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Lost and Found – November 7, 2010

Standing on a thin patch of grass between the road and a huddle of trees, we waited for the it to arrive. We leaned out from the sign-post, watching down the winding street of cobblestone and asphalt, anticipating. We had our hiking shoes on, and I wore a big, ridiculous hat to keep the sun off of my face. The two of us, my partner Sara and I, were visiting central Mexico, staying with a local family and studying Spanish. Each morning and afternoon, as we walked from our host-family’s house to the school and back again, we had seen it pass us by: the bus. After the first several days of exploring our neighborhood we wanted to see what the downtown was like, to visit the cathedral and the zocalo. And that meant taking the bus.

It was shorter than the city buses we were used to in the states, painted white with tall-backed, comfortable-looking seats. When we spotted it coming around the bend near the lavanderia, we flagged it down, paid our fare, and took our seats near the back. We watched together out the window as the new geography of our daily lives flew by at a quick and jostling pace. We passed Farmacia Similares, whose corporate spokesman is a round-bodied cartoon pharmacist with a bushy grey mustache named Doctor Simi. One of the employees was out front in their Doctor Simi suit, dancing to Mexican pop music to attract business. He waved to the bus. We waved back.

After ten minutes or so, we’d gone further than we’d ever gone on foot before, crossing into unfamiliar territory. On the right, we saw the new Costco shopping center, built on a hillside of flowering plants and with an attached art gallery. For a little while, I tried to keep count of the restaurants I saw: most were either Italian or Japanese, and Italian was winning. The newer and the older parts of town were so mixed but as the buildings got closer together and we began to see more people walking along the street, we knew we had reached the heart of the city. We watched for the cathedral: the stop where we were told to get off.

It never came. We did see it from a distance a few times, first up ahead of us, but then later, behind. After awhile, the buildings got further apart again, the people thinned out, and then nearly disappeared. The bus, once filled to capacity, grew more and more empty. We had gone too far. I reasoned aloud to Sara that the bus must loop around eventually, and go back along the same route. As we went further and further on, I hoped that I was right.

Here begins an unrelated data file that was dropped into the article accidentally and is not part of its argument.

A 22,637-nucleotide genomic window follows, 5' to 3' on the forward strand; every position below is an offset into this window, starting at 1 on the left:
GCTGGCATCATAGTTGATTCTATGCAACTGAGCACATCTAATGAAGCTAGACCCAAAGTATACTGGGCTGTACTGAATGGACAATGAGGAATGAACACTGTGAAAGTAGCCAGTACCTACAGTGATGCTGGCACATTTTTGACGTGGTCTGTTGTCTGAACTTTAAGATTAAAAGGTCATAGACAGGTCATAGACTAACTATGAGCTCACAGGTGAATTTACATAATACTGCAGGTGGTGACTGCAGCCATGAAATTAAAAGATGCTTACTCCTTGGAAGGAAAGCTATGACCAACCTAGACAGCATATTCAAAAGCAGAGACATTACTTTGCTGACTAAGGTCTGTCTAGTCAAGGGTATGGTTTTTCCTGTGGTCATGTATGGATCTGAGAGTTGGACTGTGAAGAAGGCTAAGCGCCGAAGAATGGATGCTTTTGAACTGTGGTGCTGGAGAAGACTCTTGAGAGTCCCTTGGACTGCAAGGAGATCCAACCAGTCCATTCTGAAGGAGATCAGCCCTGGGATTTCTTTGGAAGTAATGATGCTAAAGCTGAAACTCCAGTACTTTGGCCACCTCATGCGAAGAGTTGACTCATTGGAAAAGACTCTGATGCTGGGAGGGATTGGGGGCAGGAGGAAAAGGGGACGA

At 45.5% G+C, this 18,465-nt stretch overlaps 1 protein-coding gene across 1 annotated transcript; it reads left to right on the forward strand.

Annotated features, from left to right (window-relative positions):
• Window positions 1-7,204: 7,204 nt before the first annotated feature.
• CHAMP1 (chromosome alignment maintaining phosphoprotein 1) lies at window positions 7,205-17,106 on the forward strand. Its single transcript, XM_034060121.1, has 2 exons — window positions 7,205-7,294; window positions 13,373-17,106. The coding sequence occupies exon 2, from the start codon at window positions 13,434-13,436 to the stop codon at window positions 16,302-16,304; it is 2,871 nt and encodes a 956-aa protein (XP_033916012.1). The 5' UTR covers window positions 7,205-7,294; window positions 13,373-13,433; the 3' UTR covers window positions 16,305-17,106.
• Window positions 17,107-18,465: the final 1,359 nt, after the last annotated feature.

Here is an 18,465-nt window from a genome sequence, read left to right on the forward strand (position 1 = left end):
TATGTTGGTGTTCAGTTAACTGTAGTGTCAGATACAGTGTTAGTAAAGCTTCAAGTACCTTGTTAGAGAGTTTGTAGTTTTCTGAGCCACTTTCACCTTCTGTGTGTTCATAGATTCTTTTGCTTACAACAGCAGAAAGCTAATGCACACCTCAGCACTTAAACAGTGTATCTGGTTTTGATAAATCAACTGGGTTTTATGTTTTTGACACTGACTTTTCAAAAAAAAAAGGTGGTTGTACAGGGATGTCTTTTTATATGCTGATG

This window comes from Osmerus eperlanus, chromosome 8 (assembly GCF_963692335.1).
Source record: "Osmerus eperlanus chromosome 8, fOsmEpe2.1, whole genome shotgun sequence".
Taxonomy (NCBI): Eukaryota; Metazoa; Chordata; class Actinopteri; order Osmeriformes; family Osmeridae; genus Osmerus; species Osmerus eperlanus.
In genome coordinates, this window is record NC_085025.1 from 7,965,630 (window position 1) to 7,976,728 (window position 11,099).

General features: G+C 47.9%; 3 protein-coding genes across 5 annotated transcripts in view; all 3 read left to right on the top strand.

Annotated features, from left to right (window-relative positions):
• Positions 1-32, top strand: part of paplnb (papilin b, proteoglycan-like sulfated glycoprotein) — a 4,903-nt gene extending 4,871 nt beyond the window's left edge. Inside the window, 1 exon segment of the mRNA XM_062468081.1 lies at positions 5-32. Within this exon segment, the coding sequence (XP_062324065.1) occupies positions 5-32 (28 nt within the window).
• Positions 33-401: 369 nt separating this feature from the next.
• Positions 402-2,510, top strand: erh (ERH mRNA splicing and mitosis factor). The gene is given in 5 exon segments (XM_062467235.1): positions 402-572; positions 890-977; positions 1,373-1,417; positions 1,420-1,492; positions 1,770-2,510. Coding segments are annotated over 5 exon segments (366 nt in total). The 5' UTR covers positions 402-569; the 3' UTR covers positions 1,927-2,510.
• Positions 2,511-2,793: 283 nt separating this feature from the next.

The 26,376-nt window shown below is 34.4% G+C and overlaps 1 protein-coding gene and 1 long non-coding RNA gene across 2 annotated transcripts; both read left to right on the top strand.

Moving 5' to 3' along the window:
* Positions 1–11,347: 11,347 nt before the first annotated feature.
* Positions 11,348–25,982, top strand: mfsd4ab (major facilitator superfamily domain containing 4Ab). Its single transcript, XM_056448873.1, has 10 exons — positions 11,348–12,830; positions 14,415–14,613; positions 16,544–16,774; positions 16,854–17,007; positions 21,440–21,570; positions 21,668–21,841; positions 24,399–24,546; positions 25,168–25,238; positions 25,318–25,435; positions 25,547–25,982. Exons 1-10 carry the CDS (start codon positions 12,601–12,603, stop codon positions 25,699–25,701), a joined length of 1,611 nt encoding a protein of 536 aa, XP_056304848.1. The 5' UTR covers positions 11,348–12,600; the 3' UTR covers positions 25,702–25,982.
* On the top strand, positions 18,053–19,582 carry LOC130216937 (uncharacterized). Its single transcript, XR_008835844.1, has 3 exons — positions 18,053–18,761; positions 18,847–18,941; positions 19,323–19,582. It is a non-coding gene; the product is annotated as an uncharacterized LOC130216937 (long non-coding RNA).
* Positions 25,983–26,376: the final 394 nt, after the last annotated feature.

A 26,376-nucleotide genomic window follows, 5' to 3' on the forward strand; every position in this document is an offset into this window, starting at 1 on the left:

Eventually, the houses outside our window just stopped. No one had gotten on or off of the bus for what seemed like a long time, and the road brought us right up to a steep drop. It turned sharply, and zig-zagged back and forth down the hillside. At the base, the bus pulled up to a little cinder-block building with iron bars over the entire front face. It was a convenience store, but customers weren’t allowed inside; they had to stand at the grate and ask the clerk for whatever they wanted to buy. After that building, the road ended; there was nothing but jungle ahead. The driver turned off the bus, and got out; we two were the only passengers left. The sun began to set, and the noises of the early evening began to seep out of the forest. We had no idea where we were.

That moment, sitting on a bus at the forest edge, night coming on gently, was the most lost, the most physically lost, that I think I have ever been. I had just enough Spanish that I might have asked, “Donde estamos?” – “where are we?” – but not nearly enough to understand the answer. Now, I may not always know what I’m doing, but I usually know where I am, and not knowing something as basic as that leads to a lot of uncomfortable feelings: fear, and frustration, and regret, and uncertainty. One of the lessons I learned from the year I spent as a hospital chaplain, is that the feelings that come from being lost have a lot in common with the feelings that come from loss itself: from losing a dream, or a relationship, or a person you love.

It is true that chaplains are witnesses to death; it is part of our work in the hospital. But contrary to what some of my patients seemed to think, when the chaplain comes to see you, it’s not always because you’re dying. The loss I saw most often was actually the loss of role, of some ability or identity that was a corner stone of life, and now the whole house has to be rebuilt without it. I regularly met people who’s illnesses, and the treatments they needed to help them survive, forced changes to their way of life. Danny, a man who has worked in construction his whole adult life is going home on disability, unable to return to his vocation and his friends on the crew. Sharon, a mother of four adult daughters, facing the reality of her mental illness, struggles for the first time in her life to let her children mother her. Max, a grandfather who has never been sick a day in his life, checks into the hospital for the first time. Danny, the carpenter, Sharon, the caretaker, Max, the picture of health: each of these people is losing something, some piece of themselves that was precious to them. Each of their losses is real, each one feels like an attack on who they thought they were, each one is a cause for grief.

At the pace of modern life, with all of the work that it takes just to live, it is all too easy to forget that each moment of time is unique and irreplaceable. We can remember the past, and we can anticipate the future, but we live in the present, and as each new moment begins, another moment passes into memory. There is loss and renewal in every second of every day. This, to me, is what is so powerful and beautiful about any sort of enduring love: between parents and children, between married people, or between close friends. That sort of love says, ‘I love you, the you that I know, and more than that I love the you I do not know, the you I have not met yet and will not get to meet until a month, a year, a lifetime from now.’ That is the hopeful love of a birth or a wedding; it helps us feel the promise and potential of each new moment.

Sometimes that promise and potential is to be found not in joy, but in anger. The Buddhist teacher Pema Chodron explains how she came to be a Buddhist by telling the story of the end of her marriage:

We lived in northern New Mexico. I was standing in front of our adobe house drinking a cup of tea. I heard the car drive up and the door bang shut. Then he walked around the corner, and without warning he told me that he was having an affair and he wanted a divorce.